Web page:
Definition of daisy chain in English:

daisy chain

noun

  • 1A string of daisies threaded together by their stems.

    • ‘A couple of children played by the roadside, weaving daisy chains and draping them over one another.’
    • ‘In your ideal fantasy world there will be people dancing around in circles, holding hands with daisy chains in their hair.’
    • ‘I remembered the way that she would make daisy chains for the two of us, and we would pretend that she was the Flower Queen, and I, her Flower Princess.’
    • ‘Each child is represented by a dove, and all are linked by the innocent childhood symbol of the daisy chain.’
    • ‘Then he'd made a daisy chain for me, put it around my head and kissed me under the hot sun.’
    • ‘I need someone to walk to the park with me and play on the swings or lie in the grass making daisy chains.’
    • ‘On Empire Day, all the children wore red, white and blue ribbons in their hair and daisy chains around their necks and gathered in the playground to sing songs to an audience of parents.’
    • ‘Alonzo threw a daisy chain into Molly's lap.’
    • ‘Children get great entertainment out of making a daisy chain, and afterwards wearing it as a necklace.’
    • ‘It looked like the sort of weather that would make you want to frolic in fields and make daisy chains.’
    • ‘After ten minutes they were just sitting in the garden, next to the bike, and making daisy chains in silence.’
    • ‘I didn't have anymore money to spend, so I went out to the garden and made a daisy chain for my hair.’
    • ‘We watch the absorbed way in which the children observe their mother make a daisy chain.’
    • ‘‘Here, Daddy,’ Sophia declared, draping a daisy chain on his nose.’
    • ‘She stopped playing with her daisy chain and pulled Mat to his feet.’
    • ‘After making daisy chains in the park, we return to the hotel.’
    • ‘Maybe he could benefit from being one of the ‘people dancing around in circles, holding hands with daisy chains in their hair’.’
    • ‘I was going to work on my daisy chain but someone's wrecked it.’
    • ‘Ryder tied the two ends of her daisy chain together to make a loop and sat it up on her head like a crown.’
    • ‘Mary talked about making daisy chains and sliding down sand dunes in plastic bags.’
    1. 1.1A string of associated people or things.
      ‘we can all make daisy chains of blame’
      • ‘Refining involves a seemingly endless daisy chain of processing one chemical into another.’
      • ‘There are clearly vulnerable players, and if one institution winds up in serious trouble, the daisy chain of risk intermediaries and speculators becomes acutely frail.’
      • ‘Importantly, it is our view that consumer finance has supplanted corporate finance as the weakest link in the financial daisy chain.’
      • ‘Second, subleasing can lead to a daisy chain of complications involving maintenance agreements, rental payments, tax considerations, and insurance coverage.’
      • ‘Unfortunately, at every point along the daisy chain there is the assumption of liquidity, hence the current priority of maintaining the regime of ‘managed liquidity.’’
      • ‘David Mitchell's ambitious and weighty first novel follows a daisy chain of characters through every time zone and across the gamut of individual experience.’
      • ‘These explosives are employed as single devices and constructed into complex daisy chains.’
      • ‘There are no obvious villains in this story, just the daisy chain of circumstance.’
      • ‘Not long ago, this long daisy chain of interlocking business was held up as a model of efficiency, but others see a much darker side to it all.’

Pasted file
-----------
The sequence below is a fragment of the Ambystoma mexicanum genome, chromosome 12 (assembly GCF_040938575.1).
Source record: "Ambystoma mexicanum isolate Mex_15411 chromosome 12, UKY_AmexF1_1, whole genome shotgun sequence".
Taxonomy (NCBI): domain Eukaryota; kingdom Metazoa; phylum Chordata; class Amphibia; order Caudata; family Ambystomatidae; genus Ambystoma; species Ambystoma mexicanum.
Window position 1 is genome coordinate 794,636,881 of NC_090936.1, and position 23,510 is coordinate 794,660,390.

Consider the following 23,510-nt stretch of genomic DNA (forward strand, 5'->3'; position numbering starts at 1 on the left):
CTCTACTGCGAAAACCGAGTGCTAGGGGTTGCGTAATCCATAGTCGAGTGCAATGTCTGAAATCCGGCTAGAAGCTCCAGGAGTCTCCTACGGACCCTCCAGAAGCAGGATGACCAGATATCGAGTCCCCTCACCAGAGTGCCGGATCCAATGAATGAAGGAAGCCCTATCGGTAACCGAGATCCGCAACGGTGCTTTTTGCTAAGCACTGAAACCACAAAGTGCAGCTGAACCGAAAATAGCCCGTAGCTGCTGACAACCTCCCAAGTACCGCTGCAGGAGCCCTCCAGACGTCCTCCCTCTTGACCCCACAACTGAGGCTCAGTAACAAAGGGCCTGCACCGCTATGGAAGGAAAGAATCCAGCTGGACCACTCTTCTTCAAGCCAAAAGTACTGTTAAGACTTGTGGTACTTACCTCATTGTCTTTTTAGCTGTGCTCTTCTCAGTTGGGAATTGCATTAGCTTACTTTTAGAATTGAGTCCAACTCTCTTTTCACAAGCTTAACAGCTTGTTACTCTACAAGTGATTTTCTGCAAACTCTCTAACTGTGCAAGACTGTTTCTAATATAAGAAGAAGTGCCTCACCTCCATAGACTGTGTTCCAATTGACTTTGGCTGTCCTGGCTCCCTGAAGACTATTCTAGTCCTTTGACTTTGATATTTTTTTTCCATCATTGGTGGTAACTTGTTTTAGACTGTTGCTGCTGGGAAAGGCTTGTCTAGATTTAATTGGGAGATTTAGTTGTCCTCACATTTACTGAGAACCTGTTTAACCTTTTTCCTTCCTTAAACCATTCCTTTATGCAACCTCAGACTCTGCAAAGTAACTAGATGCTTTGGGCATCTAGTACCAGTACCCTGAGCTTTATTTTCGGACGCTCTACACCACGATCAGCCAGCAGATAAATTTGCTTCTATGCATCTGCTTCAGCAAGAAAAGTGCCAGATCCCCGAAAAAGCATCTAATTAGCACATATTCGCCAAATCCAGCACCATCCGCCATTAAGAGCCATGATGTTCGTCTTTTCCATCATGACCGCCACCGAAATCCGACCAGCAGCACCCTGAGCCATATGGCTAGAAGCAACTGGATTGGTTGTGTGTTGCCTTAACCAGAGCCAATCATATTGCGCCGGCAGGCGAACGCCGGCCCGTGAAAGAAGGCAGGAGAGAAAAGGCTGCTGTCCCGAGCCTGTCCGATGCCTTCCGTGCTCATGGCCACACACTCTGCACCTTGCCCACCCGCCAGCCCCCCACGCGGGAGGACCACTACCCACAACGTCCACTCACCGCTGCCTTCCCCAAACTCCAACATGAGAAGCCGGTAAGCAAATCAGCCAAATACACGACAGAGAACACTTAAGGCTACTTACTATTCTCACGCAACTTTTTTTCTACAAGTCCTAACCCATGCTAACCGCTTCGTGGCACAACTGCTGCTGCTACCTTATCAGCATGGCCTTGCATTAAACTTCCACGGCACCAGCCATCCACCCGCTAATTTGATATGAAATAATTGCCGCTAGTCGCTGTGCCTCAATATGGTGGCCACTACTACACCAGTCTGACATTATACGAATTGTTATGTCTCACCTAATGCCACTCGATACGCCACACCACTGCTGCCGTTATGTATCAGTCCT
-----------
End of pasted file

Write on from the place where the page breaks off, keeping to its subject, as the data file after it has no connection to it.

• ‘Apart from anything else, maintenance is far easier; it's hard to locate problems if you've got a daisy chain of hubs scattered around the office floor.’
      • ‘Private household debt is the weak link in the US daisy chain of credit today.’
      • ‘She presents a series of found images of two individuals, often celebrities, one of whom carries over into the next image, creating a kind of daisy chain.’
      • ‘Once derivative players run into trouble, problems in one market can quickly spread along the daisy chain to various other instruments, markets and countries.’
      • ‘At the bottom of the Pacific Ocean is a daisy chain of volcanoes, faults and crustal fractures.’
      • ‘Could ‘Facts’ really be linking the world in a glittery daisy chain of celebrity and international goodwill?’
      • ‘The daisy chain of brief biographies that follow are all variations on this theme, set out as interconnected parables from which feminist instruction may be deduced.’
      • ‘Features high-performance architecture adapts to broad range of configurations, from a simple daisy chain of blade servers to a complex full-mesh topology or any of the variations in between’
      • ‘And so the daisy chain of love and longing builds.’
      • ‘This becomes the weak link in the daisy chain of credit.’
      • ‘Power users won't mind using a simple daisy chain of proxies to access Web sites.’
    2. 1.2informal A sexual activity in which participants serve as partners to different people simultaneously.

verb

[WITH OBJECT]Computing
  • Connect (several devices) together in a linear series.

    • ‘Also remember that the USB connection can be daisy-chained and can support up to 127 USB peripherals.’
    • ‘Wouldn't it be cool if you could daisy-chain speaker connections?’
    • ‘You can simply daisy chain your devices, which can effectively support a maximum or 63 devices in total.’
    • ‘So for the moment my computer is hooked up to the router with ethernet, and Abi's laptop is daisy-chained to mine with the wireless cards.’
    • ‘What this means is there is no need for crossover cables that are normally required when daisy-chaining networking devices.’

Pronunciation:

daisy chain

/ˈdāzē ˈˌCHān/